Influence of Hydroclimate Variability on Power System Operations Revealed Through Integrated Modeling
Integrated multi-sector modeling shows that variations in water availability associated with El Niño have a strong influence on the western U.S. electric grid
Climate oscillations such as the El Niño-Southern Oscillation (ENSO) and Pacific Decadal Oscillation (PDO) play a strong role in modulating the distribution of water resources across the western United States.
Building on previous sensitivity studies, researchers at the U.S. Department of Energy's Pacific Northwest National Laboratory updated an integrated water-energy modeling approach. They created a 55-year historical benchmark of how the current western U.S. power system would have performed under historical climate conditions. The research team analyzed this time series of key performance metrics quantifying reliability, economic performance, and sustainability, including how ENSO and PDO variations influence power system dynamics.
This study is the first to estimate the influence of climate variability on western U.S. grid operations over 50-plus years using an integrated modeling approach. The resulting time series serves as a benchmark of grid performance under historical weather and climate variations. This benchmark provides a basis for regional adaptation and resilience analyses, as well as seasonal and multi-year planning of joint energy-water management opportunities. The results of this study suggest that ENSO predictions could be especially useful for energy and water system planning and operations.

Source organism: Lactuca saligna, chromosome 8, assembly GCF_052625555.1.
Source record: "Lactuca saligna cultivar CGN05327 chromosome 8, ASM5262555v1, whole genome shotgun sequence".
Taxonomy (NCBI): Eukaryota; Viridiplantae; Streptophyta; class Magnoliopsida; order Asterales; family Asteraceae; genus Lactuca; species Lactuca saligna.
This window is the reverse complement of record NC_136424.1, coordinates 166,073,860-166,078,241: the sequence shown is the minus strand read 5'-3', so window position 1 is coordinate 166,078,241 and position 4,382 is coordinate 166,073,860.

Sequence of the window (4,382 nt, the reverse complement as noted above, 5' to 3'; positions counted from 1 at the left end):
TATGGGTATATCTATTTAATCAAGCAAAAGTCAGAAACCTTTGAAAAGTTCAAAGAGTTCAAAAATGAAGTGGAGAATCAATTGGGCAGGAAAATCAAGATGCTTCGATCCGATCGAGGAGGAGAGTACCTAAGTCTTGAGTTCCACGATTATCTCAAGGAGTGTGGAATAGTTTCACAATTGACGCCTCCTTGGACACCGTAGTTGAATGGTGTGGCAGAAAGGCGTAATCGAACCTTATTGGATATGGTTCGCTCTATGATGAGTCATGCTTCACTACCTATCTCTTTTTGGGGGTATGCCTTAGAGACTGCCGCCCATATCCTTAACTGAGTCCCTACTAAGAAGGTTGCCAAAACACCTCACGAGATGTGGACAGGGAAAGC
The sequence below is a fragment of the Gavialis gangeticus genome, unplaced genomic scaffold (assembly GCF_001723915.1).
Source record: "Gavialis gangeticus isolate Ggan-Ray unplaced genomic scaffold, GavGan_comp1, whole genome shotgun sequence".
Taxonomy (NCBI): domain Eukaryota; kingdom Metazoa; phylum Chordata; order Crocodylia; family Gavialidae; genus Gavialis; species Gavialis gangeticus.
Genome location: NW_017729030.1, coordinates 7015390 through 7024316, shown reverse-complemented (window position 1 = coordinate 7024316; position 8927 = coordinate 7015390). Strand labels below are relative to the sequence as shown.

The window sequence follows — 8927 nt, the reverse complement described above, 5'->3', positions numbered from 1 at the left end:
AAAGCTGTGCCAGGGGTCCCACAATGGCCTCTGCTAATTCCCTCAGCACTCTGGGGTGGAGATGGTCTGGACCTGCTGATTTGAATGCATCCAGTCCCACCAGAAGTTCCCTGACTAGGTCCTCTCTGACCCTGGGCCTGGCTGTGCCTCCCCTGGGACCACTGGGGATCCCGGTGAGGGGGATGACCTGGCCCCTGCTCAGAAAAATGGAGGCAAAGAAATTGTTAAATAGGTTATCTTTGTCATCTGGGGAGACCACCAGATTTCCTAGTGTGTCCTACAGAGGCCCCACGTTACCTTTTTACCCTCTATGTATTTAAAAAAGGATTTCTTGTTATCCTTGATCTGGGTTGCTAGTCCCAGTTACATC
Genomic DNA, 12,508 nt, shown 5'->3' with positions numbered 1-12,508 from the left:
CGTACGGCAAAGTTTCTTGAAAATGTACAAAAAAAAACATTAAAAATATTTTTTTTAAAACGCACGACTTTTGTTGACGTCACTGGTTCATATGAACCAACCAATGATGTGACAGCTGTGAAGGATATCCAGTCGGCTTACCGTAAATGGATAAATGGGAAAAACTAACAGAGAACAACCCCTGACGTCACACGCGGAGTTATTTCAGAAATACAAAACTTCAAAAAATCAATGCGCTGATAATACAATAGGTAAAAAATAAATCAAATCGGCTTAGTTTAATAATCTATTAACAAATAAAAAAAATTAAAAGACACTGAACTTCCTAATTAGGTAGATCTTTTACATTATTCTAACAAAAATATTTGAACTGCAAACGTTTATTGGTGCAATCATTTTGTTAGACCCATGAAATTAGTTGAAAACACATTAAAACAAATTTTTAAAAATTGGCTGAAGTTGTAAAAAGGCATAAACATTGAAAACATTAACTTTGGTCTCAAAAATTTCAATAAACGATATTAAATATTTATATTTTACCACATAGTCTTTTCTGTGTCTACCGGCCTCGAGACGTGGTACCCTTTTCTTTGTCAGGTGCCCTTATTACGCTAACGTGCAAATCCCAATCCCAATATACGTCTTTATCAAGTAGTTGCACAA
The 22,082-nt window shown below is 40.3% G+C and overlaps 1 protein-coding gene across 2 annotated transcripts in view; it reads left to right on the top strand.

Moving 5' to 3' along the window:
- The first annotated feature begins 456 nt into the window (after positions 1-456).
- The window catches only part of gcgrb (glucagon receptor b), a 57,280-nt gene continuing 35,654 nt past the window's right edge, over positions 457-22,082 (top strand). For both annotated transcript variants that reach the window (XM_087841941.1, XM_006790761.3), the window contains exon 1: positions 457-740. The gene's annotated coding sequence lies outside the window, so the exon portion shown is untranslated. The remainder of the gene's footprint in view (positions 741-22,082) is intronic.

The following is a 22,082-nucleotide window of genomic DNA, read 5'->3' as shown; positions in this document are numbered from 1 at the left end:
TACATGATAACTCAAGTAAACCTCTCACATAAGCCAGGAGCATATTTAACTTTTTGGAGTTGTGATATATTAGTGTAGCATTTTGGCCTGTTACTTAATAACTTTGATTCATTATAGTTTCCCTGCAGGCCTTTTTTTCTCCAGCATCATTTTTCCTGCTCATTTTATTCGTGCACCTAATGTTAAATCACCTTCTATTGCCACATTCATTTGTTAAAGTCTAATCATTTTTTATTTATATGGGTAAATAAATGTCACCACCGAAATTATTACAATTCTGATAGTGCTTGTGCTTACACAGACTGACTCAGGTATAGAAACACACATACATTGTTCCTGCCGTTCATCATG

Hydropower and thermoelectric power plants both require water and provide multiple services to the electric grid, from generation of electricity to reserve capacity. Together they represent 67 percent of the generation capacity over the western United States.
Researchers explored regional interdependencies of interannual changes in water availability on current western U.S. grid power system operations, and related impacts such as reliability, cost, and carbon emissions. They combined a 55-year natural water availability benchmark with the 2010 level of water demand from an integrated assessment model to drive a large-scale water management model over the western United States. They then translated the regulated flow at hydropower and thermoelectric power plants into monthly boundary conditions for electricity generation in a production cost model that simulates the power generation and power flows across the western U.S. grid.
Results for August grid operations-when stress on the grid is often highest-showed a range of sensitivity in production cost (-8% to +11%) and carbon output (-7% to +11%) across the 55-year simulation, as well as a 1-in-10 chance that electricity demand will exceed estimated supply. The study also revealed that operating costs are lower under neutral ENSO conditions than under other ENSO phases; carbon output is highest under La Niña conditions, especially in California; and the risk of brownouts may be higher under neutral and negative ENSO conditions.
These results help characterize the grid's performance under historical climate variations. They are useful for seasonal and multi-year planning of joint water-electricity management and can help support impact, adaptation, and vulnerability analyses.
Reference: N. Voisin, M. Kintner-Meyer, D. Wu, R. Skaggs, T. Fu, T. Zhou, T. Nguyen, I. Kraucunas, "Opportunities for Joint Water-Energy Management: Sensitivity of the 2010 Western U.S. Electricity Grid Operations to Climate Oscillations." Bulletin of the American Meteorological Society 99(2), 299-312 (2018). [DOI: 10.1175/BAMS-D-16-0253.1]